Stop Saying “Fired,” unless You Really Mean It

Long before I became HR, I picked up an HR pet peeve (1) from Britta: people saying ‘fired’ when they should say something else. This is not to euphemize or to be HR PC. Sometimes people should and do get FIRED. But most of the time, when people say someone “got fired” it’s just not accurate. More than likely, there’s a better term.

Language is powerful, and we’ve got strong opinions on the matter. Here’s a quick breakdown of terms and why it matters. 

“FIRED”

Britta always says, “fired means there was a fire.” Something flared up, alarms went off, something went seriously wrong, and it had to be exterminated immediately

In our book, people get “fired” when they’ve done something willfully wrong--either so egregiously or so persistently as to become urgent. “If you lie, steal, get violent, act abusively, constantly bully….or if you show up late the day after a warning??? Oh...I’ll fire your ass,” says one unnamed HR expert. But this simply isn’t the case, most of the time. 

People don’t realize it, but at least 95% of the time that someone’s job ends, it was planned in advance. Just as people rarely ‘walk out’ on a job, it’s rare that someone gets ‘fired’ in haste. There is always a list (2). Before that sit down happens, chances are there have been days, weeks (even months!) of discussing, planning, or postponing it. If that’s the case, then there’s no fire. It’s probably a termination.  

“TERMINATED”

At It’s Britta HR, we say “terminated” a lot--especially when we’re speaking generally or in the abstract. It’s official. It’s accurate. It’s neutral. 

Terminations can be conduct related, performance based, or for business reasons. There’s a black and white procedure to them, and a soft skilled art to them. We go over “Termination Protocols” with our clients and we even wrote a “Terminations Playbook” to help non-HR folks handle them properly while safeguarding everyone involved.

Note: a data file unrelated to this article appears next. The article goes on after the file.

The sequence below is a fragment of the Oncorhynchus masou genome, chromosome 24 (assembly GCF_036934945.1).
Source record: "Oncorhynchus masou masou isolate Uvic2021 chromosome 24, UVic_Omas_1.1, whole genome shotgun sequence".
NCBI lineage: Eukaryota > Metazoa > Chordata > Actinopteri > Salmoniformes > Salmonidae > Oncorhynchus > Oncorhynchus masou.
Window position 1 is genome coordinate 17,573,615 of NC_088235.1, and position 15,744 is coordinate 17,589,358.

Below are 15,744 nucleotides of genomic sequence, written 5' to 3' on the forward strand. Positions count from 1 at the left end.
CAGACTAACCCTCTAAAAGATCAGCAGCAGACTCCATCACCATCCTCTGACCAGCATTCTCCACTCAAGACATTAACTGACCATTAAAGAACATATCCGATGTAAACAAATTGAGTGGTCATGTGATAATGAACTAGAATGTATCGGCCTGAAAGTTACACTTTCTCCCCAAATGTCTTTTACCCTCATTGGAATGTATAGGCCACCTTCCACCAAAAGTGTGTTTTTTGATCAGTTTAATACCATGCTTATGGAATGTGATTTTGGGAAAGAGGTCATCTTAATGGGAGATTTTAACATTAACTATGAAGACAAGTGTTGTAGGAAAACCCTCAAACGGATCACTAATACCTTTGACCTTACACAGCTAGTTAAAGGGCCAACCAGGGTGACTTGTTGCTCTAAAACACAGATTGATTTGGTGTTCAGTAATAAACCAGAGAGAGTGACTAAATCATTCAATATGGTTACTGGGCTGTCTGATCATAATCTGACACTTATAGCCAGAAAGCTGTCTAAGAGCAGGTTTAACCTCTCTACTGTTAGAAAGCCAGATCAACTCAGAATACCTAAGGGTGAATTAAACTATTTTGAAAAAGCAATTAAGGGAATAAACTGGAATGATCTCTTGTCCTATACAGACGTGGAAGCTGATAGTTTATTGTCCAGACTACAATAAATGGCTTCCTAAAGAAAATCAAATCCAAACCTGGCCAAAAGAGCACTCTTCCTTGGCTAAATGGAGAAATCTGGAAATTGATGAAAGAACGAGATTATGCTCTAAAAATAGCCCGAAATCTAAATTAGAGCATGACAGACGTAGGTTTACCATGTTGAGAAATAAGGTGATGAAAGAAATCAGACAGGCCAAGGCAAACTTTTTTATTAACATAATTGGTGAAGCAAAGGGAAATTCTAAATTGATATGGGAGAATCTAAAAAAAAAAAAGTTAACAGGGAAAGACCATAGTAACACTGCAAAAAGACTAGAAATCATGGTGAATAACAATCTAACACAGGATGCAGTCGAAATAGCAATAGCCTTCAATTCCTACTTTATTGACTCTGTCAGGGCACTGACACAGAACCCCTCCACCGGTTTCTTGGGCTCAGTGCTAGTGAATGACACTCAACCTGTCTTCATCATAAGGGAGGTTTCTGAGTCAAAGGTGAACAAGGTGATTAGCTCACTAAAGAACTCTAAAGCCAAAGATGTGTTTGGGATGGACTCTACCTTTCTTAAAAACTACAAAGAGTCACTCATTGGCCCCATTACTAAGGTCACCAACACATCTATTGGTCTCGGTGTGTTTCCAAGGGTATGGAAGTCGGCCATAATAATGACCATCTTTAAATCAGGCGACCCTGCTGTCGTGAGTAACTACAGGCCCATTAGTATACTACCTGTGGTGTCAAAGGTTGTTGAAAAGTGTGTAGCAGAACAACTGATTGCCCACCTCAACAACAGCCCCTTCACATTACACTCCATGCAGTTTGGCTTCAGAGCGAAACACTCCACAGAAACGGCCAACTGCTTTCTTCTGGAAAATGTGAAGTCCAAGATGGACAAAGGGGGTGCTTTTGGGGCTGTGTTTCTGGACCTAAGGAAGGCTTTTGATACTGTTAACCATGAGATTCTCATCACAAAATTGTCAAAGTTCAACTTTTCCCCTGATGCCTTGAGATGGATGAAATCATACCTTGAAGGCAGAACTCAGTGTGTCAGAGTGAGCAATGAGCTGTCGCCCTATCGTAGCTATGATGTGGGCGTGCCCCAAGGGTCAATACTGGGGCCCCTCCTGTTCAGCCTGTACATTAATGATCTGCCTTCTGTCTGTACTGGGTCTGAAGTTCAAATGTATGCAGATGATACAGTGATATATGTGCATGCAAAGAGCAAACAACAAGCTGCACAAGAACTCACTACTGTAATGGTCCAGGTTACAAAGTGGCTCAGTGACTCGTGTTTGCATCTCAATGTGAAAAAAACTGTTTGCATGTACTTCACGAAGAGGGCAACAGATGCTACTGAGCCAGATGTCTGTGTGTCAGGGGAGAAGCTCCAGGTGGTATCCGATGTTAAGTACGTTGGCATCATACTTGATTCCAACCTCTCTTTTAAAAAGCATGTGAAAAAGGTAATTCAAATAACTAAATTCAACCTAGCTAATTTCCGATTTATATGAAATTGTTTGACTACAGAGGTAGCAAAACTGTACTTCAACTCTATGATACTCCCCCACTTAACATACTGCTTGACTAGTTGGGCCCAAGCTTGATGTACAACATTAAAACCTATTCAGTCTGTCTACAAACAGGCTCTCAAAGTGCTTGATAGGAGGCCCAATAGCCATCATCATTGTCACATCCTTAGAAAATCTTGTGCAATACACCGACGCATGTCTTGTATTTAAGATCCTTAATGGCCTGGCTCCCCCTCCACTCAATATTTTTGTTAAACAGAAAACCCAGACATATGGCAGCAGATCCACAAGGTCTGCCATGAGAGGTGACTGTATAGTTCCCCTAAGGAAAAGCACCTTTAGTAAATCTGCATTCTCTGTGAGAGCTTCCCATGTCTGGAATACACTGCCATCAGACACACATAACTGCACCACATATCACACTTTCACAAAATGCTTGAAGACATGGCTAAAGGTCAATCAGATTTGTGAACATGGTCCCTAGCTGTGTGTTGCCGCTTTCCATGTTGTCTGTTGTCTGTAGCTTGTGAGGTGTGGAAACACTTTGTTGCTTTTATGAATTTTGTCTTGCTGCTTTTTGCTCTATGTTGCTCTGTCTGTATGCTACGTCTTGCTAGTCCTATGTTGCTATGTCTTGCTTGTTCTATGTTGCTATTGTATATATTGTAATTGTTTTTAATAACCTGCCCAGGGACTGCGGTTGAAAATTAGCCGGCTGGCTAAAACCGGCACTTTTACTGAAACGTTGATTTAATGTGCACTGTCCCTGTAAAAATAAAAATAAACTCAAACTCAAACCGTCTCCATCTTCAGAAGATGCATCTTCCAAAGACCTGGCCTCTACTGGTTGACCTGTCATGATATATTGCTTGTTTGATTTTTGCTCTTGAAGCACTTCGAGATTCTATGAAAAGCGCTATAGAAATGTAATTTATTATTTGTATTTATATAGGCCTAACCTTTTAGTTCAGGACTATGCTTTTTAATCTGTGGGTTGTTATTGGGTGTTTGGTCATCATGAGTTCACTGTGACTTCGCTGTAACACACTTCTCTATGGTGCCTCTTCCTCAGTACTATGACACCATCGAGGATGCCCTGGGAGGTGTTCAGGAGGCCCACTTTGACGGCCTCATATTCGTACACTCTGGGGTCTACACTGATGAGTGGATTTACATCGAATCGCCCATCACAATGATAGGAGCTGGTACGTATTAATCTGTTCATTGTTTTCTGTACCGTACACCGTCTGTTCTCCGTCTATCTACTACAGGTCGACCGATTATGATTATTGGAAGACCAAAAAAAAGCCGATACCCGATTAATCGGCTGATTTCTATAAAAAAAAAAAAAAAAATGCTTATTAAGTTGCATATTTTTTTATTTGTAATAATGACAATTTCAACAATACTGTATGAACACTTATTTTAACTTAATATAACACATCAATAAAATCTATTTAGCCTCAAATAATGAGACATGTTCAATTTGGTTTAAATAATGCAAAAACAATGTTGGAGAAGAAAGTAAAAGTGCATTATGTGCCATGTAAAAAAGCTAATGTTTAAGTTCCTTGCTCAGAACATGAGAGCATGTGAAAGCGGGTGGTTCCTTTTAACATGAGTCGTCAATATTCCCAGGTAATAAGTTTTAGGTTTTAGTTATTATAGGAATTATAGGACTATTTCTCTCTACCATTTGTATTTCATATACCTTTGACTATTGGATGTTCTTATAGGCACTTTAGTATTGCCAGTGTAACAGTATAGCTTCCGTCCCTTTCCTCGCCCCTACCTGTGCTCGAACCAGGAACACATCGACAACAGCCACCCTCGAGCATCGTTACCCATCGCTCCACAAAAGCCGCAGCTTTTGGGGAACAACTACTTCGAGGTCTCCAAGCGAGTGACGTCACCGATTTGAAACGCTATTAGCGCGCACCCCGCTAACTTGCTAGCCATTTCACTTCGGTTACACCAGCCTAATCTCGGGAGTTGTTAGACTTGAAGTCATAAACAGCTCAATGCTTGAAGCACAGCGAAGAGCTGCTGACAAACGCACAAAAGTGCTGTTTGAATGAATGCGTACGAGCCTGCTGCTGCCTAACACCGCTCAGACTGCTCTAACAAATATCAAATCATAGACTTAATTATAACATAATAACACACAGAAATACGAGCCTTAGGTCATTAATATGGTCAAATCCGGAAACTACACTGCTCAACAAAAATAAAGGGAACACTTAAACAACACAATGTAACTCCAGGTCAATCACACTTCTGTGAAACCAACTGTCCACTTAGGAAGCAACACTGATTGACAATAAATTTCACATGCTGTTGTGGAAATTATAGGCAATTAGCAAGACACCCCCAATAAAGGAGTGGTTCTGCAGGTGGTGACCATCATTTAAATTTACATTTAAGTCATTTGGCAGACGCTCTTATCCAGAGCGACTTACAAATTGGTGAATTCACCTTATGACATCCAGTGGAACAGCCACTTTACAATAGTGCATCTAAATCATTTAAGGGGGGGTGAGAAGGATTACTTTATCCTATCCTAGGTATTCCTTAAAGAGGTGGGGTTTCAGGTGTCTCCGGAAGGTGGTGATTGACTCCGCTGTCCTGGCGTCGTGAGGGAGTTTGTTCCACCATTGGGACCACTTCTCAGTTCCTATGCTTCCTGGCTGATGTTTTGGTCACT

But let’s be honest. In speaking terms, if we refer to someone being “terminated” (versus “laid off” or “let go”)...as in “I terminated that individual in 2010….” then it was probably for very good, very specific reasons, that we probably can’t tell you. 

“LAID OFF”

This term gets thrown around euphemistically, but the meaning is precise. A person is “laid off” for purely fiscal reasons. 

Generally, this happens in “rounds” or during a “restructuring,” when a group of people are laid off at the same time based on financial reasons. (Although, ‘laid off’ can be accurate for individuals too, if a single position is eliminated). This means that good employees get “laid off” all the time for no fault of their own.(3)

If you’ve been through layoffs as an employee (departing or surviving), you know it can be brutal. If you’ve been through layoffs as HR, you know what goes on behind closed doors. The biggest surprise for most is:

a) how long in advance layoffs are planned

b) how often the date changes leading up to it

c) how often “the list” of people changes and 

d) how much orchestration is required on the day. 

When that’s the case, you have no choice but to take it in stride. You’re not running from a fire, you’re engineering a demolition.   

“LET GO”

If you’re looking for the most humane and human way to say it, then say “they were let go.” It’s kinder. It’s gentler. And like the other terms, it can also be accurate. At least, when it’s done right. 

Here’s the thing. Most of the time, when someone inaccurately says they themselves or someone else was ‘fired,’ the truth is, it just wasn’t the right match.(3) Yes, we’ve met a few extremes--tyrant bosses and inept ingrates. But everything is relative. A rockstar at one company can be a terrible hire at another, and vice versa. And just as celebrities can ‘consciously uncouple’ sometimes ending a working relationship is the best thing for both parties.

Britta says, “It’s possible to let someone go with dignity and respect, regardless of the reason leading up to it. I always strive for making it as empathetic, positive and dignified as it can be. People are often relieved. They are rarely truly surprised as they weren’t happy and feel better to have answers. Now they can move on. I often get a hug at the end.”  

This ability didn’t come overnight for Britta. It took years of terminations, and that’s a lot of lives affected. Which is exactly why we’re set on getting the terms right. 

For more information about our services and playbooks, please contact me at katie@itsbritta.com

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Footnotes:

  1. I’ve picked up more than one pet peeve from Britta over the years, as well as a lot of HR tips and philosophies. It’s why I (and others who know her) always ask ourselves ‘WWBD’ in tough situations.

  2. The list that every company has (formally, or informally):

    1. The people you want to keep at any cost

    2. The people who are earning their keep

    3. The people that would be the first to go

  3. Great employees do get laid off. But employers often use “layoffs” to let go of challenging or low-performing employees.

  4. Sometimes bosses unfairly and unnecessarily ‘fire’ employees in a way that isn’t appropriate to the issue or reason at hand. If someone feels ‘fired’ it probably wasn’t handled with empathy and respect.

Katie CowdenComment